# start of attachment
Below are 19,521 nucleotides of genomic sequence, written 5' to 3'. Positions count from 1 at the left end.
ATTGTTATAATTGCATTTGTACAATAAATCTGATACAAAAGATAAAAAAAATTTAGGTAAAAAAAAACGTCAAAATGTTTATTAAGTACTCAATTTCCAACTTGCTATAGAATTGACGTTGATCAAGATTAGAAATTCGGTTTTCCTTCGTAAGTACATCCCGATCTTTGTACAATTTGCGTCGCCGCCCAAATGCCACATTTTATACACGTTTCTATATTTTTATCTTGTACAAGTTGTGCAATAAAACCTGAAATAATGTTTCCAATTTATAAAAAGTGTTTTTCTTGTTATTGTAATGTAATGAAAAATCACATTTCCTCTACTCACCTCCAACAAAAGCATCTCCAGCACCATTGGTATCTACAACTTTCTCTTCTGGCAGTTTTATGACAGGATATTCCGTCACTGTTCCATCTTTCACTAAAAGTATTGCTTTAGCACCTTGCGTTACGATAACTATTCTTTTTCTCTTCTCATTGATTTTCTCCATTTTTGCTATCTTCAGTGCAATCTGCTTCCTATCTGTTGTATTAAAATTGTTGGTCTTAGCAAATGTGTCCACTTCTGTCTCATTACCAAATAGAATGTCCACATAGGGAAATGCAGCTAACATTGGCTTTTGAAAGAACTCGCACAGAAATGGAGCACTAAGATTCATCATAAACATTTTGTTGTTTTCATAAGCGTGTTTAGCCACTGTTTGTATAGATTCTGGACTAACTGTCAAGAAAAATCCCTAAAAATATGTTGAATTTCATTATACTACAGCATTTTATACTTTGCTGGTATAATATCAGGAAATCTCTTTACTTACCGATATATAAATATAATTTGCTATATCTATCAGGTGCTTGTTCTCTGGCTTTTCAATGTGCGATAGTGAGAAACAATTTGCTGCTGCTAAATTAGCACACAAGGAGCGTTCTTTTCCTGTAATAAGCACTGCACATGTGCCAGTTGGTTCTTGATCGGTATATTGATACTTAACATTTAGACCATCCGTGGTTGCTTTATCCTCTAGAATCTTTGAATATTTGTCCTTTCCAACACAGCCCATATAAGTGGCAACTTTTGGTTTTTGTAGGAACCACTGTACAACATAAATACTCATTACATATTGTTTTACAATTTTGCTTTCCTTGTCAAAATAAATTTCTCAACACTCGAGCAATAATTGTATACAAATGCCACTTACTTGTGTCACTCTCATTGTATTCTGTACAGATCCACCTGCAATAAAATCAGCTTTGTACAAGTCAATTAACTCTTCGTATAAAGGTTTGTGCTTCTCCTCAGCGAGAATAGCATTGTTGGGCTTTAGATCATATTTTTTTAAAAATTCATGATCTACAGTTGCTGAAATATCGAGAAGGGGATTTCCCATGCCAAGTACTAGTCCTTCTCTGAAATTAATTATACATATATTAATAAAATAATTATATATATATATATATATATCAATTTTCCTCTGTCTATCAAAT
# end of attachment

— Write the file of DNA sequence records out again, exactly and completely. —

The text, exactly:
Below are 19,521 nucleotides of genomic sequence, written 5' to 3'. Positions count from 1 at the left end.
ATTGTTATAATTGCATTTGTACAATAAATCTGATACAAAAGATAAAAAAAATTTAGGTAAAAAAAAACGTCAAAATGTTTATTAAGTACTCAATTTCCAACTTGCTATAGAATTGACGTTGATCAAGATTAGAAATTCGGTTTTCCTTCGTAAGTACATCCCGATCTTTGTACAATTTGCGTCGCCGCCCAAATGCCACATTTTATACACGTTTCTATATTTTTATCTTGTACAAGTTGTGCAATAAAACCTGAAATAATGTTTCCAATTTATAAAAAGTGTTTTTCTTGTTATTGTAATGTAATGAAAAATCACATTTCCTCTACTCACCTCCAACAAAAGCATCTCCAGCACCATTGGTATCTACAACTTTCTCTTCTGGCAGTTTTATGACAGGATATTCCGTCACTGTTCCATCTTTCACTAAAAGTATTGCTTTAGCACCTTGCGTTACGATAACTATTCTTTTTCTCTTCTCATTGATTTTCTCCATTTTTGCTATCTTCAGTGCAATCTGCTTCCTATCTGTTGTATTAAAATTGTTGGTCTTAGCAAATGTGTCCACTTCTGTCTCATTACCAAATAGAATGTCCACATAGGGAAATGCAGCTAACATTGGCTTTTGAAAGAACTCGCACAGAAATGGAGCACTAAGATTCATCATAAACATTTTGTTGTTTTCATAAGCGTGTTTAGCCACTGTTTGTATAGATTCTGGACTAACTGTCAAGAAAAATCCCTAAAAATATGTTGAATTTCATTATACTACAGCATTTTATACTTTGCTGGTATAATATCAGGAAATCTCTTTACTTACCGATATATAAATATAATTTGCTATATCTATCAGGTGCTTGTTCTCTGGCTTTTCAATGTGCGATAGTGAGAAACAATTTGCTGCTGCTAAATTAGCACACAAGGAGCGTTCTTTTCCTGTAATAAGCACTGCACATGTGCCAGTTGGTTCTTGATCGGTATATTGATACTTAACATTTAGACCATCCGTGGTTGCTTTATCCTCTAGAATCTTTGAATATTTGTCCTTTCCAACACAGCCCATATAAGTGGCAACTTTTGGTTTTTGTAGGAACCACTGTACAACATAAATACTCATTACATATTGTTTTACAATTTTGCTTTCCTTGTCAAAATAAATTTCTCAACACTCGAGCAATAATTGTATACAAATGCCACTTACTTGTGTCACTCTCATTGTATTCTGTACAGATCCACCTGCAATAAAATCAGCTTTGTACAAGTCAATTAACTCTTCGTATAAAGGTTTGTGCTTCTCCTCAGCGAGAATAGCATTGTTGGGCTTTAGATCATATTTTTTTAAAAATTCATGATCTACAGTTGCTGAAATATCGAGAAGGGGATTTCCCATGCCAAGTACTAGTCCTTCTCTGAAATTAATTATACATATATTAATAAAATAATTATATATATATATATATATATCAATTTTCCTCTGTCTATCAAAT